Image 1. Above Lurcher's Meadow

"It  was cold, well below freezing, but ideal conditions for a jaunt behind the Badenoch village of Kingussie and along a line of ancient townships to Newtonmore where I’ve lived for about 35 years."
"It’s one of my favourite outings during the winter months. It’s close to home and doesn’t produce any of the tensions and drama of winter mountaineering on the high tops. A relaxing day out amidst familiar landmarks."
"As I climbed the slopes beyond the Kingussie golf course the sun burst over the distant Glen Feshie hills bathing everything in a pink wash before flooding the whole scene in a sparkling palette of the most intense colours imaginable. This was winter at its best."
"I had already passed what was once the township of Tom Barraidh and wandered through natural juniper and birchwoods to the remains of the Glen Gynack township. Before me lay a fairly recently built path along the south shores of lovely Loch Gynack to the ruckles of stone and boulders that’s all that’s left of the old village of Auchtuchle."
"At first glance there’s little left here but when you leave the path and start looking around it doesn’t take long to discern the rectangular shapes of buildings, the low walls of which are now covered in heather and grass. The village is situated on a terrace on the west slopes of Creag Bheag and comprises a group of at least twelve buildings, a kiln-barn, two enclosures, some rig, some lazy-beds and a head-dyke."

 Across the strath of the Spey the Cairngorms and Feshie hills were newly whitewashed by snow, their sensuous curves and rounded shapes emphasised by the blue shadows of the corries. 

"I stopped here for a few moments for the views were glorious. Across the strath of the Spey the Cairngorms and Feshie hills were newly whitewashed by snow, their sensuous curves and rounded shapes emphasised by the blue shadows of the corries. In the other direction the hills above Glen Banchor, Creag Dubh and the Arverikie hills looked absolutely Alpine, sparkling white against a perfect blue sky."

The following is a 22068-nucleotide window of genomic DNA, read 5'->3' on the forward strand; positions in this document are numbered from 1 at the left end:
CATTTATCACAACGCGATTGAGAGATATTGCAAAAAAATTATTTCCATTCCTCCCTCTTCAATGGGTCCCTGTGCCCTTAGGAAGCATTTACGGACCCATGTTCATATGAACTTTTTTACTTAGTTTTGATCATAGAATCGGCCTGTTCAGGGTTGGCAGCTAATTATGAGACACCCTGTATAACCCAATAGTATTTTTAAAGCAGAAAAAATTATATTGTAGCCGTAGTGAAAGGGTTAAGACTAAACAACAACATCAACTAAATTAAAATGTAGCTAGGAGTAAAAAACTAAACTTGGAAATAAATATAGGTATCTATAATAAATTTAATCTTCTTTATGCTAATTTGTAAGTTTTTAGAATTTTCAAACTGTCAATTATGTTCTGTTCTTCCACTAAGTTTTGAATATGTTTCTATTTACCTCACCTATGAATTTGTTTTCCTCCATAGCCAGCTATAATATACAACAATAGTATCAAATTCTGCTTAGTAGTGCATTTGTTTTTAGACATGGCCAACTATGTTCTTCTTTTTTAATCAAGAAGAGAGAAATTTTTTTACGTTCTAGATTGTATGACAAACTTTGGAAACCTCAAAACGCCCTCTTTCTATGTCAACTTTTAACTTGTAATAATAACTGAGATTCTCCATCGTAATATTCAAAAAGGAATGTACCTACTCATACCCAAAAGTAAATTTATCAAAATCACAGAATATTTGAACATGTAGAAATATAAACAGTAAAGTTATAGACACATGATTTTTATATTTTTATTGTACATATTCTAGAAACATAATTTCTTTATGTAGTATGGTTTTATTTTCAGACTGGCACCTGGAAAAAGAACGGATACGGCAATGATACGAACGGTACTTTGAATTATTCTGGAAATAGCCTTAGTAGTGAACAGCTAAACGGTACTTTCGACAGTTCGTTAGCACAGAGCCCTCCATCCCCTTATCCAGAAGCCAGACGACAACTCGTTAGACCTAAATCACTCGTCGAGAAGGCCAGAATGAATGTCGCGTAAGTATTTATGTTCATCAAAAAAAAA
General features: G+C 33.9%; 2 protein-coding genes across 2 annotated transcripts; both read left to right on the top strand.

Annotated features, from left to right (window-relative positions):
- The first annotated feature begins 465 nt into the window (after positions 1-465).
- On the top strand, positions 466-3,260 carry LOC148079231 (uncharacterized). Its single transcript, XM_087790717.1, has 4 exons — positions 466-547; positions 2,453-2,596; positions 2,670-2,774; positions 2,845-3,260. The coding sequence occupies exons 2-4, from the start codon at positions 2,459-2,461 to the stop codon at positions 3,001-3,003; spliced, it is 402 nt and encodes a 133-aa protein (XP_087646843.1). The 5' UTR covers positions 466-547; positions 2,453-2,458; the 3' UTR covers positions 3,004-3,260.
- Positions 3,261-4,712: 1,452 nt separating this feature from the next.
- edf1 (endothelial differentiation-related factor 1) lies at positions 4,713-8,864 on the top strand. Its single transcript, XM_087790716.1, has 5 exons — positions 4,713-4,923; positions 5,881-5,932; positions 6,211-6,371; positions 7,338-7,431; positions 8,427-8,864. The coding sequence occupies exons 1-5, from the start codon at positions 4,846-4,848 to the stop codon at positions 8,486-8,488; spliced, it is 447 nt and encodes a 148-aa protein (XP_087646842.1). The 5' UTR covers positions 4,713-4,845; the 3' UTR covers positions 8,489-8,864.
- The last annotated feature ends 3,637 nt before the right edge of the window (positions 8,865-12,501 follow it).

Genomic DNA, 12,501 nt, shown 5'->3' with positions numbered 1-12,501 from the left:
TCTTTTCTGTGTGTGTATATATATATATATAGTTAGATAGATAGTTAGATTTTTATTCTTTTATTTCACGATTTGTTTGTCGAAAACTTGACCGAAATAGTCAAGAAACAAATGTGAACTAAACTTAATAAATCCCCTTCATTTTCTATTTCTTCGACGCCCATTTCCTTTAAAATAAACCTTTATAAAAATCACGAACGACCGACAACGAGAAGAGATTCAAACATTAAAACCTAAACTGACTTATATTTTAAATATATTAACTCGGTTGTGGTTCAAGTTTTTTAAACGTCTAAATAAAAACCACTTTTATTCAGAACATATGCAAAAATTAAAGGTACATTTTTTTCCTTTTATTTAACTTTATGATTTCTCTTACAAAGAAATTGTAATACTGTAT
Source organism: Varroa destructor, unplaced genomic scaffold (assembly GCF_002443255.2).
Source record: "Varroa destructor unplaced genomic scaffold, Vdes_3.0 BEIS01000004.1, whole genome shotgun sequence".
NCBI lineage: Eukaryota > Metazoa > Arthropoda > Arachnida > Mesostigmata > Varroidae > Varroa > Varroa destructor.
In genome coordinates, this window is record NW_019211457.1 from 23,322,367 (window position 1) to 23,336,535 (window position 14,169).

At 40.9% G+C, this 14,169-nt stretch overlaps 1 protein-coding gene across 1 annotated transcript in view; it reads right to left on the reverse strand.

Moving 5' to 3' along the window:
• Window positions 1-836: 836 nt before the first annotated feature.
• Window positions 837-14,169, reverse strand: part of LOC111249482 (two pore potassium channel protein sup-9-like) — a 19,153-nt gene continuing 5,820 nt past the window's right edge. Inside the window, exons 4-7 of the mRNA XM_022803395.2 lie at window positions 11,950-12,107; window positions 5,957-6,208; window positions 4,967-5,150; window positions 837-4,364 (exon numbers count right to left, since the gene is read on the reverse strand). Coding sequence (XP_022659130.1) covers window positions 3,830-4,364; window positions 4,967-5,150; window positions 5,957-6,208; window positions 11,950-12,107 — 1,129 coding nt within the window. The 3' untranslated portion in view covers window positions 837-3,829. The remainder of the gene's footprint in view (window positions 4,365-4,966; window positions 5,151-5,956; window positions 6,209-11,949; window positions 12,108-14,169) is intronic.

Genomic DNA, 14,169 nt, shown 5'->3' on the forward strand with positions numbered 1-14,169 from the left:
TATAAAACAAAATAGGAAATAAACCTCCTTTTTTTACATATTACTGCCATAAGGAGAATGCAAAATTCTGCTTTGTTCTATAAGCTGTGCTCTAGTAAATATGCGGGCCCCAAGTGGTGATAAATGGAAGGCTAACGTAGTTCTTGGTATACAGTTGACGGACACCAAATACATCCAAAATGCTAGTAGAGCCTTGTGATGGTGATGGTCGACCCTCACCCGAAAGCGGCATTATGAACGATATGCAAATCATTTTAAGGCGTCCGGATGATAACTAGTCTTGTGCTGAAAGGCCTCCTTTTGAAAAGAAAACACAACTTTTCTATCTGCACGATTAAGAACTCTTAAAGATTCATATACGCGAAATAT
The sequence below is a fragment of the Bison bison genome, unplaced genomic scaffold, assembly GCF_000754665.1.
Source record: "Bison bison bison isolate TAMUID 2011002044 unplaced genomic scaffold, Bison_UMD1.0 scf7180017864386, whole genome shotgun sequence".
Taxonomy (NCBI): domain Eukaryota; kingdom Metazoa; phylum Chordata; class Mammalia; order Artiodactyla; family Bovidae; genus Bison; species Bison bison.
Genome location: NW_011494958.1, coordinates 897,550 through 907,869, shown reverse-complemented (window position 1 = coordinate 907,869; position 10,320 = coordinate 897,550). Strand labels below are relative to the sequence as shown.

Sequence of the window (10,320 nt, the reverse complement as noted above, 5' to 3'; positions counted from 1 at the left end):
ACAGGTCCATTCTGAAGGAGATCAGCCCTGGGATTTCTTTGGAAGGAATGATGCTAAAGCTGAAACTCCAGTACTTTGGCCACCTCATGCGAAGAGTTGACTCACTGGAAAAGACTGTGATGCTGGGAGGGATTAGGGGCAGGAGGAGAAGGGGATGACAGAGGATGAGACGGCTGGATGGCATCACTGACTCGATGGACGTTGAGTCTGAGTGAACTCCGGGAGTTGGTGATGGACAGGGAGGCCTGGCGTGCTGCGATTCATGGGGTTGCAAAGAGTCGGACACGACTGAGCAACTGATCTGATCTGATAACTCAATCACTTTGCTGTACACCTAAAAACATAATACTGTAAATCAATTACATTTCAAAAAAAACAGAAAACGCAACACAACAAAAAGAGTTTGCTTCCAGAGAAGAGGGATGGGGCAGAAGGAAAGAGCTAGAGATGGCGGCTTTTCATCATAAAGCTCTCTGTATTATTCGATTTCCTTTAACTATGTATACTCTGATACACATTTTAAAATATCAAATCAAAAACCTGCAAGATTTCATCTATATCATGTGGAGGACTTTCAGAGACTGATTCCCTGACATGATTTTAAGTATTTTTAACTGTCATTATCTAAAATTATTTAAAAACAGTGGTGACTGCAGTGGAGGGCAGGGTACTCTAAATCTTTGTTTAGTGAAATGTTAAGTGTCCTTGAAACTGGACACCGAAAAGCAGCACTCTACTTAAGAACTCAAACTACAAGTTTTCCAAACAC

View towards the Cairngorms
Image 2. View towards the Cairngorms

"At the path junction with Newtonmore's Wildcat Trail I made our way through the birch woods of Craggan, rejoicing in the vast snow covered moors that form a precurser to the high Monadh Liath. The Munro of A' Chailleach looked spectacular and serene, and while it was certainly a day for the high tops I didn't feel I had lost out. I had thoroughly enjoyed the shorter lower level walk and if you decide to follow in my footsteps I would recommend you tie in this route, with its line of ruined townships, with a visit to the Highland Folk Museum in Newtonmore. Indeed, a visit to the museum and a wander around the re-created township there will give a very good idea of what life was like in these small Badenoch villages that existed here well over a century ago."
Gear for winter hillwalking

"Although I’ve described a relatively low level wander in the snow bear in mind that even at these gentle levels it can become bitterly cold in winter, especially if the wind is blowing. A warm hat and gloves (mitts are better) are essential as is a warm jacket. It’s always a good idea to carry waterproof trousers and a waterproof jacket on top of something like a fleece sweater. And don’t forget your packed lunch and a thermos with a hot drink."

Winter walking kit

"If you decide to tackle something more adventurous, say a Munro, then bear in mind that winter hillwalking is no less than winter mountaineering and you will need crampons and an ice axe, and know how to use them! You’ll also need the relevant map and a compass and again, you must know how to use them. Most mountains accidents occur in Scotland when the victim is lost. For winter hill-walking I would always carry a spare warm hat and spare mitts too and please, tell somewhere where you are going before you set off. If a mishap should occur then the it really helps the rescue teams if they know ehere to look."
Cameron McNeish’s best-selling autobiography, There’s Always the Hills, is published by Sandstone Press and is available in both hardback, £19.99 and paperback, £9.99

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Book by Cameron McNeish - There's always the hills